The grain boundary oxidized layer causes deterioration of the surface fatigue strength, and deeper the depth is, higher the deterioration level is. Therefore, by applying a vacuum carburizing process, the grain boundary oxidized layer depth from the steel surface after the process is set to 1 μm or less.

Next, the steel composing the base metal and further elements that can be added will be explained.

  • (11) Mo: 0.2% by mass to 1.0% by mass, both ends inclusive

Mo has effects of bonding to C so as to produce carbide similarly to Cr, and of increasing softening resistance in a temperature range of 200° C. to 300° C. so as to improve surface fatigue strength. In order to obtain these effects, it is preferable to contain Mo of 0.2% by mass or more. Whereas, the excessive addition increases material hardness so as to deteriorate machinability as well as increase material costs, and therefore it is preferable to contain Mo of 1.0% by mass or less. Also, as stated above, the present invention suppresses alloy element addition except Cr, so that it is more preferable to include Mo of 0.65% by mass or less.

  • (12) V: 0.2% by mass to 1.0% by mass, both ends inclusive

V has effects of bonding to C so as to produce carbide similarly to Cr and Mo, and of increasing softening resistance by MC-type carbide production so as to improve pitching characteristics. In order to obtain these effects, it is preferable to include Mo of 0.2% by mass or more. Whereas, the excessive addition increases material hardness so as to deteriorate machinability, and therefore it is preferable to set the upper limit to content of 1.0% by mass or less. Also, as stated above, the present invention suppresses alloy element addition except Cr, so that it is more preferable to include V of 0.65% by mass or less.

  • (13) Nb: 0.02% by mass to 0.12% by mass, both ends inclusive

Nb has effects of micronizing crystal grains so as to increase toughness, and therefore in order to obtain these effects, Nb can be added in a range of 0.12% by mass or less. Also, in order to obtain the effects fully, it is preferable to contain Nb of 0.02% by mass or more.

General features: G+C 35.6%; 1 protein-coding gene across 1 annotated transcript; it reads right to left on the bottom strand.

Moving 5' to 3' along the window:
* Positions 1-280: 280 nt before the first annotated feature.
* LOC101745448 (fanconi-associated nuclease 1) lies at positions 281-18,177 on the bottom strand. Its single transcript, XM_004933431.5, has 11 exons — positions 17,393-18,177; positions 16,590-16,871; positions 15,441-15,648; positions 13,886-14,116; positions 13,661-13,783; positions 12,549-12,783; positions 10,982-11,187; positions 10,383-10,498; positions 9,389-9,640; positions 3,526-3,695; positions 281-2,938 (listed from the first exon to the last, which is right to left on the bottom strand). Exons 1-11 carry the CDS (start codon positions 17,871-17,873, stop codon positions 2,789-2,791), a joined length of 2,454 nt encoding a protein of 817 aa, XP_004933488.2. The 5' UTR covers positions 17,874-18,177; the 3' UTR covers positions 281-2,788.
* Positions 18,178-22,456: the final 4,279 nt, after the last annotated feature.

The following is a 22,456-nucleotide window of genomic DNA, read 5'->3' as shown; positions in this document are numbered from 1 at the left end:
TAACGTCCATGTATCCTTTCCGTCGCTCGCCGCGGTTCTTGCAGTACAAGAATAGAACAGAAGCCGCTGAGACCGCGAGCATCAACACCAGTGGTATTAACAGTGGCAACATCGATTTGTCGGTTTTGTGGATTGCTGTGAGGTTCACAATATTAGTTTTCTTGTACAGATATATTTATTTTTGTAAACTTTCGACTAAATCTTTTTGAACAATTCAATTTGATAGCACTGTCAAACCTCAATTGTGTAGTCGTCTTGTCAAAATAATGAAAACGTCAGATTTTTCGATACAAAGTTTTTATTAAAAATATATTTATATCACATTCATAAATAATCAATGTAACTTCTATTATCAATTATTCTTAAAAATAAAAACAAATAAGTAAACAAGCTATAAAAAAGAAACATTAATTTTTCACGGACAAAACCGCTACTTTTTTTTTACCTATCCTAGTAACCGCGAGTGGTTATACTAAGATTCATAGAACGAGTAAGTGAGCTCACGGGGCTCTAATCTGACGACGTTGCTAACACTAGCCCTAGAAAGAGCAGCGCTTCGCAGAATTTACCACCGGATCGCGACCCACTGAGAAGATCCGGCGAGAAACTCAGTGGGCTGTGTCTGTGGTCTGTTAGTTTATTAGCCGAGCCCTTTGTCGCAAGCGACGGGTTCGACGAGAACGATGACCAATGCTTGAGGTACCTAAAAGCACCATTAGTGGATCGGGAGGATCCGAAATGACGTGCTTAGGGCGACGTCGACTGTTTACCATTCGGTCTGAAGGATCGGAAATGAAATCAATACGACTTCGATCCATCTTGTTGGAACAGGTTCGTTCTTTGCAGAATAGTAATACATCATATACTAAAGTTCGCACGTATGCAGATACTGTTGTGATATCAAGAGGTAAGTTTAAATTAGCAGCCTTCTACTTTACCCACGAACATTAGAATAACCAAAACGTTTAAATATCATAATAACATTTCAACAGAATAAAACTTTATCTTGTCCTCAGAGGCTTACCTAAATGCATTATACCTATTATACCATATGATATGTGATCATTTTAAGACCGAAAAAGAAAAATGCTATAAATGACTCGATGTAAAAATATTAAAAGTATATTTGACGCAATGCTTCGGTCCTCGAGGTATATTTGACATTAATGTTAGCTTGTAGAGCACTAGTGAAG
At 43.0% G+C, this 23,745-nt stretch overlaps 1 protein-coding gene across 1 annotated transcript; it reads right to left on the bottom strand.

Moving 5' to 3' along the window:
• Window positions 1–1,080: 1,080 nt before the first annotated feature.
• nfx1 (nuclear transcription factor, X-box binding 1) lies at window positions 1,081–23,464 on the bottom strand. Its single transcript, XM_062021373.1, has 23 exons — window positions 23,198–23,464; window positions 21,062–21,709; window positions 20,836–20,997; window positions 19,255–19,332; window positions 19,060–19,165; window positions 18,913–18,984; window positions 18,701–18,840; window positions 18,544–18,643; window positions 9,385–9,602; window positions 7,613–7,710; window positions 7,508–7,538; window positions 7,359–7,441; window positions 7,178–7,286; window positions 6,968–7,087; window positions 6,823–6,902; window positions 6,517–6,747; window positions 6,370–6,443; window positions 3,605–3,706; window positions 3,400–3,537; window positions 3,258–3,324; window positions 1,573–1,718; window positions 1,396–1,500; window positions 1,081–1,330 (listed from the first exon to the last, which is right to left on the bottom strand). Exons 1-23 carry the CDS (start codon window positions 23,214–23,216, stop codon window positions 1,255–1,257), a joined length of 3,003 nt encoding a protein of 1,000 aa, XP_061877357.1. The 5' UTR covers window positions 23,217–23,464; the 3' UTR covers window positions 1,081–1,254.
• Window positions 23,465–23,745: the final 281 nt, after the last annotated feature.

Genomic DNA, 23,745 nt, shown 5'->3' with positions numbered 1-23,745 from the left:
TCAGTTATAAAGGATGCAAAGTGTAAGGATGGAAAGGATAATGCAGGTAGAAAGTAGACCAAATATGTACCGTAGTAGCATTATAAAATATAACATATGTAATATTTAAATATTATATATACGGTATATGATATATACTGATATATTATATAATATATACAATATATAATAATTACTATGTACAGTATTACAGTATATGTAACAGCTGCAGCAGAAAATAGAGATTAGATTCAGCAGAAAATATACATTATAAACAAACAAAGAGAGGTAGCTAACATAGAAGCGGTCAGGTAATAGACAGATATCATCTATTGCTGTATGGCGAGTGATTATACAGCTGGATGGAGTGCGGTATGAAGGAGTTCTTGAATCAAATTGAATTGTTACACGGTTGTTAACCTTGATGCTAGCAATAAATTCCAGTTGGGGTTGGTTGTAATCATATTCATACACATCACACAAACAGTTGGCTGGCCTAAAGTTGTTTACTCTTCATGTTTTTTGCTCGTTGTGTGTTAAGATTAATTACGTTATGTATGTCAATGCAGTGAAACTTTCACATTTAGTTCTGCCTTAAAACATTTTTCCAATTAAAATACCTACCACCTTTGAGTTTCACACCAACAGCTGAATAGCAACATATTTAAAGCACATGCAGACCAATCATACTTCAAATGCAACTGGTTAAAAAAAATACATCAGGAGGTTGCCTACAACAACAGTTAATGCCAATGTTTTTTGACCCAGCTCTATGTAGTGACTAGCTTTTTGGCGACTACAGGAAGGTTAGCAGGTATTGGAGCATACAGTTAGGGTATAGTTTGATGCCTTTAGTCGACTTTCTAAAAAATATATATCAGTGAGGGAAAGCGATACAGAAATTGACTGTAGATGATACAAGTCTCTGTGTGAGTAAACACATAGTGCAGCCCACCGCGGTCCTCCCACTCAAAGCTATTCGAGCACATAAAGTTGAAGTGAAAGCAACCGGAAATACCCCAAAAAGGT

In addition, regarding to a manufacturing method of a carburized component of the present invention, after the second carburizing process, a peening process can be applied as required, so as to achieve further high-strength. As the peening process, shot-peeing (S/P) or water-jet-peening (W/J/P) can be applied.

As a reference, the invention disclosed in the patent reference 2 and the present invention will be compared below.

Tables 1 and 2 of the patent reference 2 disclose examples within the constituent range and the surface C concentration range of the present invention. Then, regarding to the carbide ratio produced on the surface of the examples, it is disclosed that carbide having M7C3 composition are produced at the ratio of 30% or more. However, as obvious from the diagram of FIG. 1 mentioned above, according to the surface C concentration range and the Cr range of the present invention, carbide produced on the surface should contain carbide having M3C composition accounted for at least 70% or more, and the examples of the present invention explained later also confirms this point. Accordingly, the examples disclosed in the patent reference 2 do not satisfy a requirement of the present invention, that is “M3C type carbide constitutes 70% or more of carbide of 10 μm or less”. Also, the patent reference 2 obtains examples by gas carburizing (referred to Paragraph 0029), whereas the present invention uses vacuum carburizing as a requirement, and they also differ in this point.

BEST MODE FOR CARRYING OUT THE INVENTION